Sure, Chouinard found success in Ventura—the development plan was defeated (the company he’d headquartered in Ventura not long before did pretty well for itself, too). But the reality is that for every victory, environmentalists lose big battles. This chagrins Chouinard, who believes many environmental organizations falter because they do not recognize what they are: a business selling a product. Just like he is. (Even though, he readily admits, many businesspeople are sleazeballs.) Instead of fleece jackets and aspirational lifestyles, environmental non-government organizations (NGOs) sell a vision of a wrong being righted, of clean air and water, of ecosystems in balance. Sure, they are profoundly different types of products, but selling them requires common tools: planning, strategy, marketing, organizing, technology, and money.

Framed that way, it doesn’t seem so outlandish that a massive clothing company would be qualified to write a guidebook for saving the environment. Still, I wanted to learn whether this how-to book could meet its lofty goal.

Read the full story here.

California’s Fish Are Ingesting Tiny Fibers from Your Favorite Jacket

New study finds that fish are ingesting large quantities of fibers that likely came off your outerwear in the wash and flowed into the sea.

Outside

Humanity dumps 8 million tons of plastic into the oceans each year, according to a study published early this year in Science. That’s a mind-blowingly large figure, but it still doesn’t account for the untold billions of tiny plastic fibers from synthetic apparel that leave your washing machine and enter rivers, lakes, and oceans through wastewater treatment plants. fish-microfiber-orange-jacket_h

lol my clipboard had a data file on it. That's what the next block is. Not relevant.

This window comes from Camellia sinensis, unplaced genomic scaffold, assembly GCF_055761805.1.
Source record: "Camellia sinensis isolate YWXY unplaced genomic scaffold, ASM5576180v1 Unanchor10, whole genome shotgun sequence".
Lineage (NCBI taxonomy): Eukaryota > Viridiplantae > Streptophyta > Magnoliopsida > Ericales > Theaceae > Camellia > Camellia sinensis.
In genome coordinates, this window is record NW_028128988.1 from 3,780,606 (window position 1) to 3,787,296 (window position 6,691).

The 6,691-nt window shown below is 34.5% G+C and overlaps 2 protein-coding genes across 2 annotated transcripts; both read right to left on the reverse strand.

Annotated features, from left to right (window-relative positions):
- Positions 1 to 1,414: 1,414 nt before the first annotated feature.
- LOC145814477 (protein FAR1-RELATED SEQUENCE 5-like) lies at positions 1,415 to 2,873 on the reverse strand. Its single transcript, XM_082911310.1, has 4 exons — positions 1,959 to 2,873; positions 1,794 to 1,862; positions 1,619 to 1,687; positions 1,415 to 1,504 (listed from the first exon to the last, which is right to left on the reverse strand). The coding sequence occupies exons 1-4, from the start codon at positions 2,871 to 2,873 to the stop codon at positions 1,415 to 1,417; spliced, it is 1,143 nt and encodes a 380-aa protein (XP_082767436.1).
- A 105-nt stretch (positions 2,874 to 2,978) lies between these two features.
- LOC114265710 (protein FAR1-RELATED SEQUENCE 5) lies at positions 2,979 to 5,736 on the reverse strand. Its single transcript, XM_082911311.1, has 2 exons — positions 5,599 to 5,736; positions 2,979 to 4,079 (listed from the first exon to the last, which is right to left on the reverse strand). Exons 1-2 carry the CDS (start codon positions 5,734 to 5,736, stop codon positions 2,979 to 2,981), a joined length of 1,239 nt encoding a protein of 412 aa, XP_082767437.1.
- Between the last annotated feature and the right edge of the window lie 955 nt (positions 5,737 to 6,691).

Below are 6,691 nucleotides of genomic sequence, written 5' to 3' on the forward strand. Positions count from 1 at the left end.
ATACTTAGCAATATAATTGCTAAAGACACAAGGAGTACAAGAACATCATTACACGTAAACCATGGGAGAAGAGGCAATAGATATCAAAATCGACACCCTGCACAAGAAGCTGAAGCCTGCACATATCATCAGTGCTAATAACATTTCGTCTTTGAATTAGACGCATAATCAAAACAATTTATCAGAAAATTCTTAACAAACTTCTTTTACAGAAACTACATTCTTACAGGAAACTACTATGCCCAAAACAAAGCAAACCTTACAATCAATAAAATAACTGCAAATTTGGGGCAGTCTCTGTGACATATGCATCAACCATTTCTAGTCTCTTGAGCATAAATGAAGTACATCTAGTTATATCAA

These fibers, as well as tiny bits of degraded trash and microbeads from personal care products, have generated a long list of questions and concerns among environmental scientists. In a new study in Nature, Chelsea Rochman, a marine ecotoxicologist from the University of California, Davis, addressed one of the chief concerns: Are those fibers and other microplastics getting into our food system? The answer: Yes.

To reach this conclusion, Rochman and her colleagues purchased and dissected fish and bivalves from markets near Half Moon Bay, California, and compared their contents to those of fish and bivalves purchased from a market in Makassar, Indonesia. In both locations, more than half of the species and roughly a third of the individual fish and shellfish contained foreign objects—most of which were microplastics—that the fish and shellfish filtered from the water or mistook for food. But while none of the debris collected from the Indonesian samples were fibers, the researchers concluded that the majority of debris collected from fish and shellfish caught along the California coast were fibers from textiles. (The study did not distinguish between cotton and synthetic fibers, the latter of which are so prevalent in outdoor performance wear.)